The Wapiti Deer or American Elk. Cervus canadensis.

Wapiti, Deer, Cervus, canadensis,
The Wapiti Deer. Cervus canadensis.

THE WAPITI DEER

Cervus canadensis.

Plate XIX.

The Wapiti belongs to the group of true Deer of the genus Germs as restricted by recent authors. These animals, of which our Red Deer (Genus elaphus) is a familiar example, are only met with in the more northern parts of the Old and New World, their places in Southern Asia being taken by the Rusa Deer, and in the rest of America by the Brockets and other allied forms.

The Wapiti, or American Elk, as it is also called, though the latter term is apt to lead to confusion between it and the true Elk (Alces), a very different animal, is the only species of this limited group found in the New World, and is the largest and finest of the series. It exceeds in stature even the Red Deer of Europe, and its horns attain to greater size, pairs of the antlers shed in the Menagerie having been found to weigh as much as thirty-two pounds, notwithstanding all the disadvantages of confinement and artificial food.

The Wapiti, as we are informed by Professor Baird, “was once extensively distributed throughout the present limits of the United States. At the present time, however, in the eastern parts, it is only found in a few counties of Pennsylvania, where, indeed, their numbers are decreasing day by day. A few are known to exist in the Alleghanies of Western Virginia.

We next find them in the southern part of Michigan; but it is only as we proceed further west that they present themselves in numbers. In Minnesota they are found in large herds, and in still larger on the Upper Missouri, Yellowstone, and other streams. Of the vast numbers in these regions, some idea may be formed from the piles of shed horns, which the Indians are in the habit of heaping up in the prairies. One of these, in Elk-Horn prairie, about eighty miles above Fort Union, was for many years a conspicuous land-mark to the traveller, showing like a white monument many miles off. When torn down in the summer of 1850, it was about fifteen feet high, and twenty-five in circumference. Others, still larger, are found on the Upper Yellowstone.”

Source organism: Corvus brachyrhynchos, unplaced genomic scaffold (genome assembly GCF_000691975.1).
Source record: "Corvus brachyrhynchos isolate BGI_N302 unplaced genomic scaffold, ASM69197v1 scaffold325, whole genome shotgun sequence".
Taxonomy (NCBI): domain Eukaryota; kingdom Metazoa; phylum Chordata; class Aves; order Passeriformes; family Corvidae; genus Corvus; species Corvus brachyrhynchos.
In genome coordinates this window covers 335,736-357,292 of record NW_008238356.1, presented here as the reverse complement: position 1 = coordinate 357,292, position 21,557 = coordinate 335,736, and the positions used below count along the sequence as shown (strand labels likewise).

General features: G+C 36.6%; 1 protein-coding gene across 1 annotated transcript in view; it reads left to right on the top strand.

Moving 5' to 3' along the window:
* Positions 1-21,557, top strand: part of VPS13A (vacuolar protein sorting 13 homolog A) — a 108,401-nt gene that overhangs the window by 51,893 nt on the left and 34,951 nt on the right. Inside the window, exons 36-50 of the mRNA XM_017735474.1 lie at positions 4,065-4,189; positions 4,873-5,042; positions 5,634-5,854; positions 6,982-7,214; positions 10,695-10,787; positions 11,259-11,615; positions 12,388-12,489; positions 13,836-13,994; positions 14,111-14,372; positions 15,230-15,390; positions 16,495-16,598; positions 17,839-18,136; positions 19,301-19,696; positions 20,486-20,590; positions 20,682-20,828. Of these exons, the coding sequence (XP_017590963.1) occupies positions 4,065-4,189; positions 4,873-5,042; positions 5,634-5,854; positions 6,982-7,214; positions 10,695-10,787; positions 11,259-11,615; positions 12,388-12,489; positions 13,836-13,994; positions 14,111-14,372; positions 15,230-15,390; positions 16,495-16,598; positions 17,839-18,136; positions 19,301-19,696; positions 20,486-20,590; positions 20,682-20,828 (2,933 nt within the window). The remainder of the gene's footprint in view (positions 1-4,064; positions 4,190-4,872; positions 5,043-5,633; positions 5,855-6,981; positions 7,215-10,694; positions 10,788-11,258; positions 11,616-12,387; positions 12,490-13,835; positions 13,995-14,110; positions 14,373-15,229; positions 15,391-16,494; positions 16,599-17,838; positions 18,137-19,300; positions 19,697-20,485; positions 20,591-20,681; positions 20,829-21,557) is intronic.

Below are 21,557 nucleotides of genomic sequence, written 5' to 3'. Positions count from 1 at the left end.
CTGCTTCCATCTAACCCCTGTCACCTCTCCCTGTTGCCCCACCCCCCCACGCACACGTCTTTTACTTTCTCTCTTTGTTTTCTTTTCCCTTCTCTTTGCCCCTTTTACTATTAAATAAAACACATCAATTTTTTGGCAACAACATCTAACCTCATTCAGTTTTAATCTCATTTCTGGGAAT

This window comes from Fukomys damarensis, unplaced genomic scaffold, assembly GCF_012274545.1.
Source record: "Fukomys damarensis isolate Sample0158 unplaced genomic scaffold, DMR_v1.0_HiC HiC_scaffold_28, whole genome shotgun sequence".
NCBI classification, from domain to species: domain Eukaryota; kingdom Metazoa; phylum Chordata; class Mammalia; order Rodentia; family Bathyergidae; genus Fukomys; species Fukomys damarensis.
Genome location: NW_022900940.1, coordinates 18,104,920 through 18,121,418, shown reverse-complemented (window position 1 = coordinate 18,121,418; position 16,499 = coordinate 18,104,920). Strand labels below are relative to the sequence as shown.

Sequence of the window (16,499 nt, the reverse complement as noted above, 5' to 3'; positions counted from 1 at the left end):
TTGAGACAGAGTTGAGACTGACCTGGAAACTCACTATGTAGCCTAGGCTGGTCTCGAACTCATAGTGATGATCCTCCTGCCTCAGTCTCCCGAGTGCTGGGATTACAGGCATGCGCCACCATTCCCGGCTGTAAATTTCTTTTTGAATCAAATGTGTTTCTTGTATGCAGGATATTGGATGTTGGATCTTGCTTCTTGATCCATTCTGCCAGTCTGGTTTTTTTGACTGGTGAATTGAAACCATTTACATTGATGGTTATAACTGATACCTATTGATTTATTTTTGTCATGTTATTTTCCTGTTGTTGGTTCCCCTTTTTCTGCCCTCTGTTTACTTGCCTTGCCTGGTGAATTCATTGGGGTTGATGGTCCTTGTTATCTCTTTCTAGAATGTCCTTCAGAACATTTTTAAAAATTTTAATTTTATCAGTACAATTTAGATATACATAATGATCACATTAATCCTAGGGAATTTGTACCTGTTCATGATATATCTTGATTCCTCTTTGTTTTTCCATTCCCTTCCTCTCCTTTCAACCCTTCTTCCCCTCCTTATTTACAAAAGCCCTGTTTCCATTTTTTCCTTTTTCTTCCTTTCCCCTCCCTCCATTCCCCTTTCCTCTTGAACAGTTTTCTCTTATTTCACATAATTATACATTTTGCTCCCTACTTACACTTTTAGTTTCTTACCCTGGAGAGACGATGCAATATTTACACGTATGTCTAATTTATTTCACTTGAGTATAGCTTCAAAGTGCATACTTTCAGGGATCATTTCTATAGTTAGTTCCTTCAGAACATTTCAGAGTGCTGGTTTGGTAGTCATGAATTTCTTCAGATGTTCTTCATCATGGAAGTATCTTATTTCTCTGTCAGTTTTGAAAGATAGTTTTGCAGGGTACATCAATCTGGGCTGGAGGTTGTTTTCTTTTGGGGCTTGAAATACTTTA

Note:  Nectaria Jasonia. Floater, Spectre, and Silver-paper Fly.

“The northern range of the Elk is given by Sir John Richardson, as the 56th or 57th parallel, and in high latitudes its eastern limit is found in a line drawn from the south end of Lake Winipeg to the Saskatchewan, and thence to Elk River. West of this line it extends to the Pacific, and south to Texas, New Mexico, and California.”

The Wapiti was, we believe, first bred in captivity at Knowsley, by the late Earl of Derby. Of late years the females of this Deer in the Zoological Society’s Menagerie have bred regularly every season, and the produce has been parted with to the late Lord Hastings, Lord Powerscourt, and other noblemen and gentlemen, who are attempting, with every prospect of success, to establish this noble animal in the pai’ks of this country.

The Society have also two other species of the true Deer equally adapted for similar experiments, both breeding readily in captivity, namely, the Barbary Deer (Getnis barbarus), of Tunis and Algeria, and the Persian Deer (Germs wallichii), of Circassia. The former species is already numerous in the park of Viscount Hill, to whom the Society are indebted for the examples of this Deer now in the Menagerie.

Source: Zoological sketches by Joseph Wolf (1820-1899). London: Henry Graves, 1861.

Illustration, Manis, Dasypodidae

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